When we were children, every time we went on a train journey, we would look out of the window at level crossings and feel sorry for the poor people who lived in the middle of nowhere between the big railway stations.
After I married my tea planter husband almost 25 years ago, I've lived in that world of unimportant level crossings. Our tea garden is just one of the sights that can be seen on the train line between Delhi and Guwahati.
One Diwali/Kali Puja night many years ago at the Kali temple level crossing near our home, the gateman kept the gates closed so he could light candles on the bars.
Those were days when there was less traffic. Every time a vehicle crossed, he'd open the gate and his candles would go flying. When he closed the gate, he would arrange the candles again and light them with great care, apparently undisturbed by the thought that they would only burn until the next vehicle came along.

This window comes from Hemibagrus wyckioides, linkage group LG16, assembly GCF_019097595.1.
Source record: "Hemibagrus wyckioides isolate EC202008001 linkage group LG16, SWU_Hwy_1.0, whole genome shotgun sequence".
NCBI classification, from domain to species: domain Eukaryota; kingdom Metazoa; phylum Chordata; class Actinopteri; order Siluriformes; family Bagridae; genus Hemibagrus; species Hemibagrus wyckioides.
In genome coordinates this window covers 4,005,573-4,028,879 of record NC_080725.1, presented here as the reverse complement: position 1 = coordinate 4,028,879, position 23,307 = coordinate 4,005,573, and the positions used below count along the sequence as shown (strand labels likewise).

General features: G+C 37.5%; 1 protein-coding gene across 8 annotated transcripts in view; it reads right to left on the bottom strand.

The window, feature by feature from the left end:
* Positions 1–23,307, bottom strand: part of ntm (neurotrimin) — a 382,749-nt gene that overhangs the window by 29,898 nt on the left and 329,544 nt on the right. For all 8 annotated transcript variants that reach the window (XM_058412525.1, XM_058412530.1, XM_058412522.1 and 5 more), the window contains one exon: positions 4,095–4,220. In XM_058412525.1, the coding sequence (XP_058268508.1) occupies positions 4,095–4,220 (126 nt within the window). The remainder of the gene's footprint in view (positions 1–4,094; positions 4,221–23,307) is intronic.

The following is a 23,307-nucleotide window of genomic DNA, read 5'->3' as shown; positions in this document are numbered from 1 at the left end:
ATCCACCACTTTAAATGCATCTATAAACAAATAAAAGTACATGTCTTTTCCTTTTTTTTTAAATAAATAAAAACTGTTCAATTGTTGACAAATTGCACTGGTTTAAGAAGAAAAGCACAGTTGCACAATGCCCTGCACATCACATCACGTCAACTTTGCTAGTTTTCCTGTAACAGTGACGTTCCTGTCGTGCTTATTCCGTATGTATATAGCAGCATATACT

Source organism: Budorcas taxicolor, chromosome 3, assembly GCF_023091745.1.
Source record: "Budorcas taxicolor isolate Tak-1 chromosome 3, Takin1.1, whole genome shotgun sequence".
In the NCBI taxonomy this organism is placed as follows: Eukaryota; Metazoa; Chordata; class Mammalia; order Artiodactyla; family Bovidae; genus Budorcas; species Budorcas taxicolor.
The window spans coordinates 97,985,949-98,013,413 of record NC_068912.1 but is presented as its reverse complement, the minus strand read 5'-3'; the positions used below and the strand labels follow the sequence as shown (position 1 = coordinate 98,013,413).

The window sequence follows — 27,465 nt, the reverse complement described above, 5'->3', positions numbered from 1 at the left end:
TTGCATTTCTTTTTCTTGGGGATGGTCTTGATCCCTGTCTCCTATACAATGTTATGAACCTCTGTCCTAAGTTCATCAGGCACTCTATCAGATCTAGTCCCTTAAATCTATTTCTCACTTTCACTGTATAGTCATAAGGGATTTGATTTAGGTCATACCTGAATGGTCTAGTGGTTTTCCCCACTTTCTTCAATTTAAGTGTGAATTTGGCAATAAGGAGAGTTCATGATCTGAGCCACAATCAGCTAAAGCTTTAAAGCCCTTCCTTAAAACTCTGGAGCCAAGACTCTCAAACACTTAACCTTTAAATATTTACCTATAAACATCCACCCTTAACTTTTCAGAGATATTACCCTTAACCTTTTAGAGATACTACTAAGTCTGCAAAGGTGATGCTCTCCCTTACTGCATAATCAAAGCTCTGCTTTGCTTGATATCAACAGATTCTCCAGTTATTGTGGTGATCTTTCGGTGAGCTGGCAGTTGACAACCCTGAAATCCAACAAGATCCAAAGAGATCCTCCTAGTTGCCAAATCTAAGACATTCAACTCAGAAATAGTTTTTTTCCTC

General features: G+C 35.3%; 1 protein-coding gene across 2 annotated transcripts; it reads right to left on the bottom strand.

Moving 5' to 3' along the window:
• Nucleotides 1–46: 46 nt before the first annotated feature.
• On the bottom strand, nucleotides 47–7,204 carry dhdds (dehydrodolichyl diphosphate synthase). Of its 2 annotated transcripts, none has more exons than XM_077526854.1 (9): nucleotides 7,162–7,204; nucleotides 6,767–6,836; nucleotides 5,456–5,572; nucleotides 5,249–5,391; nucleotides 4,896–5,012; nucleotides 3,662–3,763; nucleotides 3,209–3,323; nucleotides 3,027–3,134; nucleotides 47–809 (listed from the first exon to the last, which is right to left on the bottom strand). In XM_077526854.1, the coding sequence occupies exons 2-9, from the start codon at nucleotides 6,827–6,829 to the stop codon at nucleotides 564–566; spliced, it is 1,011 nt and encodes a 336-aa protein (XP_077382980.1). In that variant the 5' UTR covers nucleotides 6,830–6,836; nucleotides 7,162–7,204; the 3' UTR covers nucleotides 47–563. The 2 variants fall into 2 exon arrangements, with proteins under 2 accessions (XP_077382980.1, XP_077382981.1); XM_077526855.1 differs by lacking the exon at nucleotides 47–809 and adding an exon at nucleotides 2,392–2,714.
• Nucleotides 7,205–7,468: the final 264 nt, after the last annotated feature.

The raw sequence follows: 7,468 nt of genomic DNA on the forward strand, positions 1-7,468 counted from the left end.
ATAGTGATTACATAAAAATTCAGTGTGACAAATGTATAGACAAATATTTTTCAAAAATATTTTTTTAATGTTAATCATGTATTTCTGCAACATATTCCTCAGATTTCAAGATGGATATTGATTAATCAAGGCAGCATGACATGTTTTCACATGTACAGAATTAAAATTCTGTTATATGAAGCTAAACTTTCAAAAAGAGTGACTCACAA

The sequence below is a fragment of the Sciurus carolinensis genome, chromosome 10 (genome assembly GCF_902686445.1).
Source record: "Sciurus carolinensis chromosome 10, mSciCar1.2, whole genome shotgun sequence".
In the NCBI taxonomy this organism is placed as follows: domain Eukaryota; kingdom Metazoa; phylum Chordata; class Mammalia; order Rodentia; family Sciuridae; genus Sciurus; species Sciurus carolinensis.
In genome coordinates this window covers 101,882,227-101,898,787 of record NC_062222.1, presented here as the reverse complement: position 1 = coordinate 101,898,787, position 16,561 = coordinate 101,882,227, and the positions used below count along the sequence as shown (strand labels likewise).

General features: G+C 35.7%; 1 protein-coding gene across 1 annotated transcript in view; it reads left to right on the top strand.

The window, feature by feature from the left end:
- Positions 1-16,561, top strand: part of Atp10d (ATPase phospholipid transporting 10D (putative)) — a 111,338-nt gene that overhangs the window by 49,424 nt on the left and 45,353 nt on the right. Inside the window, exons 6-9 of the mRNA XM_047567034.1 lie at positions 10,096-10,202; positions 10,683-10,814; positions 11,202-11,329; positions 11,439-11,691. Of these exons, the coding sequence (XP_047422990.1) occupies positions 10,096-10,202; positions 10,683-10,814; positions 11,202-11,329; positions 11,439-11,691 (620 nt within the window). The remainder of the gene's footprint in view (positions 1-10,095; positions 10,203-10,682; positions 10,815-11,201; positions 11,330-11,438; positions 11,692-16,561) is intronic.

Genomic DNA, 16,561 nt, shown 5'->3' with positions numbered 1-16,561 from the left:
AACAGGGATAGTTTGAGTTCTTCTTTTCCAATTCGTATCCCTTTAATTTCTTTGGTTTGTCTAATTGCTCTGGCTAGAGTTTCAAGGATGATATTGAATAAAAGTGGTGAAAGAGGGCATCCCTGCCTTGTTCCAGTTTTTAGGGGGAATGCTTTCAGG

It was a pleasant surprise to see a small puja pandal near the Chalsa level crossing. It must have been put up for Kali Puja, which was over ten days ago. A pandal's basic function is to provide a platform for placing the image of the goddess. Pandal decoration has become an elaborate and showy affair in the towns here these days.
This structure, however, seemed to be a labour of love - a work of art that came straight from the heart.
The model of the train engine was true to life, and the cabin a perfect replica of the real thing. Hats off to the people who built it. I'm not surprised they didn't want to pull it down.
Above: the 'real' cabin at the crossing. The number is the same as the one on the model.
Now that the festive season is finally over, I'm done with complaining about its drawbacks. Its good to see signs that people everywhere had their share of fun.